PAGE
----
Effects of Aerobic and Resistance Training on Accumulation of Old, Modified Proteins in Young and Older Adults
This trial is active, not recruiting.
|Treatments||high intensity aerobic exercise, resistance exercise training, combined|
|Start date||November 2011|
|End date||April 2017|
|Trial size||75 participants|
|Trial identifier||NCT01477164, 10-005853|
Muscle proteins accumulate damage during aging and leads to the loss of muscle mass and function in older people. Exercise can increase the making of new proteins and removal of older proteins, but it is not known if the effect changes with aging or type of exercise. The investigators will determine the ability for endurance, resistance, or a combination of exercise training to remove older-damaged proteins and make newer-functional muscle proteins in groups of younger and older people. The investigators will particularly study protein that are involved with energy production (mitochondrial proteins) and force production (contractile proteins).
Hypothesis 1: Older people will have greater accumulation of damaged proteins than younger people.
Hypothesis 2: Aerobic exercise will decrease the accumulation of damaged forms of contractile and mitochondrial proteins in younger and older people.
Hypothesis 3: Resistance exercise will decrease the accumulation of damaged forms of contractile proteins in younger and older people.
|Intervention model||parallel assignment|
|Primary purpose||basic science|
Skeletal muscle protein synthesis rate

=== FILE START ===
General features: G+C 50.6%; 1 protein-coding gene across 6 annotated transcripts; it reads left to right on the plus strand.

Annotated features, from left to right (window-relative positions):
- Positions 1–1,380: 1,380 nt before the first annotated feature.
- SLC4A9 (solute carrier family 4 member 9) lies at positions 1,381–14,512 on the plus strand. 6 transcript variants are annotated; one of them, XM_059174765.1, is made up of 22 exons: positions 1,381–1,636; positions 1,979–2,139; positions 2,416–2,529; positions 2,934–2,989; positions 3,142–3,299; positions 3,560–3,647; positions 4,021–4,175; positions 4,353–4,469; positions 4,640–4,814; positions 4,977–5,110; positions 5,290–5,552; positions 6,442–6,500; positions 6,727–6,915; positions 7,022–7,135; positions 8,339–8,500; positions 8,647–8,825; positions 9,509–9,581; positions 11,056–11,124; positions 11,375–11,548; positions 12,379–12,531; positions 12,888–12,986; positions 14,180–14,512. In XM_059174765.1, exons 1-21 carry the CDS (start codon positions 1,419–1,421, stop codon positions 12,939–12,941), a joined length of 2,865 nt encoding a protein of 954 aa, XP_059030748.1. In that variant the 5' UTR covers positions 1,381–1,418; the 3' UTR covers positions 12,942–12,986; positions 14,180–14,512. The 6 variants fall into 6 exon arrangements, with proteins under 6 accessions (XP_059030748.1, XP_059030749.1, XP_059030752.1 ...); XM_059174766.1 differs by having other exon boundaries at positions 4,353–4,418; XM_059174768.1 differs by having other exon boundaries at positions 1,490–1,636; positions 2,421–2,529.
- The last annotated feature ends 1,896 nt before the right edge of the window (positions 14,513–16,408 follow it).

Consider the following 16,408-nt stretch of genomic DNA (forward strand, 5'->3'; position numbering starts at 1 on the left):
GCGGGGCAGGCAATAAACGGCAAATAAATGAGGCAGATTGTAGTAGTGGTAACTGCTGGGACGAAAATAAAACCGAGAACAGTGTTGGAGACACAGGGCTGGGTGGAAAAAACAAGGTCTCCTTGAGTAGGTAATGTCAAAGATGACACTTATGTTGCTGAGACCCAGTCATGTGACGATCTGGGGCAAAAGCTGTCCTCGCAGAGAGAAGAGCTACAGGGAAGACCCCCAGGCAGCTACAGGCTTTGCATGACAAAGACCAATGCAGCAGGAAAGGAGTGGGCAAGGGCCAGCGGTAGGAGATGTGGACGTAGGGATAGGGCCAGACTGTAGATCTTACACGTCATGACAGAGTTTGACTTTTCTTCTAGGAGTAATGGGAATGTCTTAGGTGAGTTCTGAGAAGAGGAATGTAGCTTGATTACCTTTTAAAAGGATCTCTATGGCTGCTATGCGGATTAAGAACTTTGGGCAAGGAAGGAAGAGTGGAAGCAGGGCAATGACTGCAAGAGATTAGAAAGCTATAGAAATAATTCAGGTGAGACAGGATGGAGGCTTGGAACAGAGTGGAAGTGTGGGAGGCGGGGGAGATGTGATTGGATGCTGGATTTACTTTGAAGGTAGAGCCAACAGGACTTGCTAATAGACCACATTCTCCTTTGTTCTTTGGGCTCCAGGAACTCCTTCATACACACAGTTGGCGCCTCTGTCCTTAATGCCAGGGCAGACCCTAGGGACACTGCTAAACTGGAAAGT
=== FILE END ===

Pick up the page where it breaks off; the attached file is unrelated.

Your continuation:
time frame: Approximately 14 weeks for the endurance or resistance training groups and approximately 28 weeks for the combined group
Male or female participants from 18 years up to 80 years old.
Inclusion Criteria: - Healthy - 18 to 30 years or 65 to 80 years old - Male and female Exclusion Criteria: - Regular exercise program - Smoking - Metabolic disease (diabetes, cardiovascular disease, cancer, thyroid disorders) - Pregnancy - Inability to exercise - Overweight or obesity - Drugs known to impair metabolic function (statin, beta-blocker, anti-inflammatory) - Allergies to lidocaine
|Official title||Effects of Aerobic and Resistance Training on Accumulation of Old, Modified Proteins in Young and Older Adults|
|Principal investigator||K. Sreekumaran Nair, M.D., Ph.D.|
|Description||The loss of muscle mass and function with age leads to high social and economic costs. Lifestyle interventions that can help maintain muscle mass and function can be beneficial to improve health and decrease the costs associated with loss of independence in the elderly. Muscle proteins accumulate damage during aging, which is suggested to lead to loss of function. The biological processes that remove damaged proteins and synthesis new proteins appear to be decreased with aging. Exercise is known to increase the processes that remove older and synthesis newer muscle proteins and may be an effect lifestyle intervention to improve muscle quality and function. Additionally, specific types of proteins appear to decay with age including contractile and mitochondrial proteins. Different types of exercise training can increase the making of specific proteins. The investigators will examine the ability for aerobic and resistance training to increase the quality of mitochondrial and contractile proteins between younger and older people.|
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